"Trying to define humor is one of the definitions of humor." So said Saul Steinberg, someone who wielded humor so expertly that he became one of America's most beloved cartoonists. If Steinberg didn't need to define humor in order to use it beautifully, why should anyone else need to?
It doesn't help that for millennia, philosophers, scientists and entertainers have tried and failed to define exactly what makes things funny. Plato, Socrates Hobbes, Kant, Freud: They all attempted to derive a parsimonious set of principles that can explain humorous reactions to a wide range of situations from puns, to satire, to tickling. Yet the complexity of humor has proved too daunting. Humor researcher, Nina Strohminger recently quipped, "Trying to come up with the one true explanation for humor may be akin to trying to figure out the one true function of Oxytocin." No wonder lots of people are ready to throw in the towel when it comes to explaining comedy once and for all.
Steinberg isn't the only successful humorist who believes there's no simple explanation for how they make their living. At our panel at the Bridgetown Comedy festival, which was dedicated to the science of comedy, comedian Pete Holmes quipped, "You're letting light into a room that I like very dark."
Pete, of course, is protecting the sanctity of his craft. In the same way that magicians don't want the audience to know the trick behind sawing the lady in half, humorists, the gatekeepers of comedy, may want to maintain the mystery behind what they do. Many in their audiences agree. Newspaper columnist Jeff Mullin recently concluded, "Perhaps humor is one of those things that we are better off not dissecting. Funny is funny, let's leave it at that."
Maybe Mullin, Holmes, Steinberg and all the others are right: Comedy works, so why bother poking around under its hood? Since it's bound to not get us very far anyways, maybe it's time to move on to other, more serious subjects.
Or maybe not.
To assert that something about humor is too complex to be fully understood does a grave disservice to the role that time and technological advances play in scientific discovery and innovation. Charles Duell, the Commissioner of the U.S. patent office, made that mistake when in 1899 he uttered, "Everything that can be invented has been invented." Had Duell locked up the patent office for good, we might not be blessed with things like Scotch tape, the iPhone and the Thighmaster.
One of the hallmarks of civilization has been to take the disparate and chaotic elements of the world around us and wield them together in tidy, eloquent explanations and then test them. A wide range of phenomena throughout history seemed too daunting to understand, yet inventors and scientists have regularly achieved what their peers, the public and the media have said was impossible. We now fly in heavier-than-air machines, utilize maps of the human genome and clone livestock. In the 19th century, phrenology was all the rage, and in the 20th century, personality was characterized by an id, ego, and superego. Yet present day experimental and neuroscience techniques easily and decisively discredit these notions.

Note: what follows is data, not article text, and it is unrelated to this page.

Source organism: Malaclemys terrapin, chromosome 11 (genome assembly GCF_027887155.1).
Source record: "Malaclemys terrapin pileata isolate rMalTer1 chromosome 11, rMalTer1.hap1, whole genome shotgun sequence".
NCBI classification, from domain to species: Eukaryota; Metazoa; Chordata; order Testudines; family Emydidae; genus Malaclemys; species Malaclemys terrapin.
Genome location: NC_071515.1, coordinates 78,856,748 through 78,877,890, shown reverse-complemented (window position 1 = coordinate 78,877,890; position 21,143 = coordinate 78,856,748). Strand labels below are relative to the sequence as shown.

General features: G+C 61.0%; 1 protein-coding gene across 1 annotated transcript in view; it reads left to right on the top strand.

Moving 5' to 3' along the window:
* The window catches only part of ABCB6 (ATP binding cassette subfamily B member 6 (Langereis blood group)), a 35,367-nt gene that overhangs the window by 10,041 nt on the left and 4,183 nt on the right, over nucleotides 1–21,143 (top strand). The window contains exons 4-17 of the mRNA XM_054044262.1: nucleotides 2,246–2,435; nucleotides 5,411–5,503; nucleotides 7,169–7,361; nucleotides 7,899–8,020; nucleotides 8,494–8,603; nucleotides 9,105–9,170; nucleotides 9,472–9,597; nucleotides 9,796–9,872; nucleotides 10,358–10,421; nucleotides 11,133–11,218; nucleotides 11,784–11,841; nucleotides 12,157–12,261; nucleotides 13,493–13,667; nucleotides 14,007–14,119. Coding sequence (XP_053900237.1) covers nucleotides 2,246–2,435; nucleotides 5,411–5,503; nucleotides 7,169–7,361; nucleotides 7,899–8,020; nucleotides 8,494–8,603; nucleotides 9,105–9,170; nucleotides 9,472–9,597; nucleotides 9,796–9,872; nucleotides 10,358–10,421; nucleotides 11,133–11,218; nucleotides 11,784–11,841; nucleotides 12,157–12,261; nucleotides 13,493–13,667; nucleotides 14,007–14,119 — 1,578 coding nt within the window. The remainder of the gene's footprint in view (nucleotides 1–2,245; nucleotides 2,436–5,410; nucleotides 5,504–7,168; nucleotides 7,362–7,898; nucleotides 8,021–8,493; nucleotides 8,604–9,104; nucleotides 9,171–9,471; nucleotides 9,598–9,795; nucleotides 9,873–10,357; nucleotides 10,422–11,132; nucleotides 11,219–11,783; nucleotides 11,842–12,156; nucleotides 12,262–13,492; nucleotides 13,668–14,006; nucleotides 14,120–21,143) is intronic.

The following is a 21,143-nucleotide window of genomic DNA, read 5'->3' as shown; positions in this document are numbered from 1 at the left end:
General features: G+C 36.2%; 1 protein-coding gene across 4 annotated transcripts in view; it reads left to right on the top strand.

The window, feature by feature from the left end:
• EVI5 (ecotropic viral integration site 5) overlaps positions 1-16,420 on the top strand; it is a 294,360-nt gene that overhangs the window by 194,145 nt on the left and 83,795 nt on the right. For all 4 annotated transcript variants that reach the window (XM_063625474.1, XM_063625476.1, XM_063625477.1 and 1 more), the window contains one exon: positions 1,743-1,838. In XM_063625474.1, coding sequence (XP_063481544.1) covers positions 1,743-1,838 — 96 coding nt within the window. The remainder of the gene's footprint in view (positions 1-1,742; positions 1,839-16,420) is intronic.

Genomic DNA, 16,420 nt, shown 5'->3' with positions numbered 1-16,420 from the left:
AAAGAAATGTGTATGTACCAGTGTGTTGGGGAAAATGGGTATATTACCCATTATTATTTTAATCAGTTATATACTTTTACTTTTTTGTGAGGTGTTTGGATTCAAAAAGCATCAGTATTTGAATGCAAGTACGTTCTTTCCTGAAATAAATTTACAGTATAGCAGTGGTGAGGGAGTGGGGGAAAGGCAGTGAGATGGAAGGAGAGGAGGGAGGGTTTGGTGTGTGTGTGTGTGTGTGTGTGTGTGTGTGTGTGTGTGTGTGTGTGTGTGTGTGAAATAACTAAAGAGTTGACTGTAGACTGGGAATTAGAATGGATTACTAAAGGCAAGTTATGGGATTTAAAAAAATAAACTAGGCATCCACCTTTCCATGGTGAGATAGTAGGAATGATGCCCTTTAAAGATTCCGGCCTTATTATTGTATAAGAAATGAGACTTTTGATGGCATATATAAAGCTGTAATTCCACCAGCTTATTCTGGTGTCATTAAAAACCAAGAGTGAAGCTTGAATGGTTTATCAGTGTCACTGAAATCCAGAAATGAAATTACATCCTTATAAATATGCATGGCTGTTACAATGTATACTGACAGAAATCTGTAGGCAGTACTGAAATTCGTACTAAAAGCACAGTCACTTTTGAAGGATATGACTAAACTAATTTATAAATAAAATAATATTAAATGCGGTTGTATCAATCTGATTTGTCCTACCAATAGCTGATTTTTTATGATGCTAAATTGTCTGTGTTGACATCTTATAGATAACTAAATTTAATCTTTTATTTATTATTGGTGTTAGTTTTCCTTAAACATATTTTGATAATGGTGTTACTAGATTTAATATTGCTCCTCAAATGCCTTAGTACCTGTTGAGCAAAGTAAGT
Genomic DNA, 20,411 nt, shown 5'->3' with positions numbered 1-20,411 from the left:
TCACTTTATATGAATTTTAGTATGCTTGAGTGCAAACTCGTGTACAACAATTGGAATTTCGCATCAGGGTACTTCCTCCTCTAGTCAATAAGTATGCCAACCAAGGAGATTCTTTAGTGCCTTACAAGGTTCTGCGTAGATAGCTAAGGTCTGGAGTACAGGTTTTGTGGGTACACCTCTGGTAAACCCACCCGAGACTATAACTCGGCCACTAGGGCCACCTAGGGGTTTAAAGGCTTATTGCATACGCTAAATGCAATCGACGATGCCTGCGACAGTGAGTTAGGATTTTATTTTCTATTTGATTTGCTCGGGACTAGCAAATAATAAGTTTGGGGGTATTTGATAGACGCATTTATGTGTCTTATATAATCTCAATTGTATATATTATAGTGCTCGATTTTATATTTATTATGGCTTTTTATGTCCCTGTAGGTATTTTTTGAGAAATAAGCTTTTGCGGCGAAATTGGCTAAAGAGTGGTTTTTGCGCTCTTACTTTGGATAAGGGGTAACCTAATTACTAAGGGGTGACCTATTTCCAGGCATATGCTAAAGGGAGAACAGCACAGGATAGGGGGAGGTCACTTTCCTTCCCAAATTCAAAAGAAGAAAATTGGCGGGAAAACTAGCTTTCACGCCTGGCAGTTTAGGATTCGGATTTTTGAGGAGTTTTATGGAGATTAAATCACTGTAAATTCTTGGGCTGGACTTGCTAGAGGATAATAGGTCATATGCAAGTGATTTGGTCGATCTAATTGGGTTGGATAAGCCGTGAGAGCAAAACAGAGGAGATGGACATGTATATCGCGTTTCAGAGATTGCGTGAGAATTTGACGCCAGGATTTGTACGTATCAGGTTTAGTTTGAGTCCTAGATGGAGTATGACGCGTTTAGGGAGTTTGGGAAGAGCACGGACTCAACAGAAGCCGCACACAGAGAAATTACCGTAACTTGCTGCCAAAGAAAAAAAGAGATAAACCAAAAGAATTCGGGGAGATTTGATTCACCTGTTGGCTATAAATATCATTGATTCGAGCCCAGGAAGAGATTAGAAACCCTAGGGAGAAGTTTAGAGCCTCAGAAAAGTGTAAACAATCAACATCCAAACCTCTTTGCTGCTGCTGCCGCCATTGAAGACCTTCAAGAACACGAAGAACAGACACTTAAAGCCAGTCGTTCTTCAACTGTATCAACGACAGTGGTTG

As for those who wish to maintain the inherent mystery behind humor? That view, when you think about it, is strikingly selfish. The humor found onstage, in the multiplex or in the pages of the New Yorker is just a fraction of the humor in the world. Humor doesn't just entertain. It has many benefits that could be enhanced by understanding the psychology behind it. Humor seems to play an important role in helping people cope with pain, stress and adversity -- whether it be the patients in a cancer ward, or the victims of the Holocaust. Humor also lubricates interpersonal interactions, easing the sting of criticism and helping people of disparate cultural backgrounds get along. Finally, humor is an effective weapon of subversion that the masses can use to criticize their government while reducing the threat of retribution. Better understanding the intricacies of what makes things funny will prove fruitful in all of these realms, and many more.
Plus, successful comedians have nothing to worry about. Even with the correct theory, not everyone will be able to crack zingers like Seinfeld or doodle comedic gems like Steinberg. Just because we understand the laws of physics doesn't mean that we can expertly defy it like snowboarder Shawn White. Nevertheless, grasping those laws are beneficial in other ways.
Debating whether or not the humor code can and should be cracked is a fun philosophical exercise. Folks are free to continue to do so -- but meanwhile, we'll be actively working to crack it. For those who believe that it can't be done, it won't be done. Or, as Wayne Gretzky is known for saying, "You miss 100% of the shots that you don't take."
A version of this story originally appeared on PsychologyToday.com.
Professor Peter McGraw and journalist Joel Warner have embarked on the Humor Code, an around-the-world exploration of what makes things funny. Follow them on Facebook and Twitter.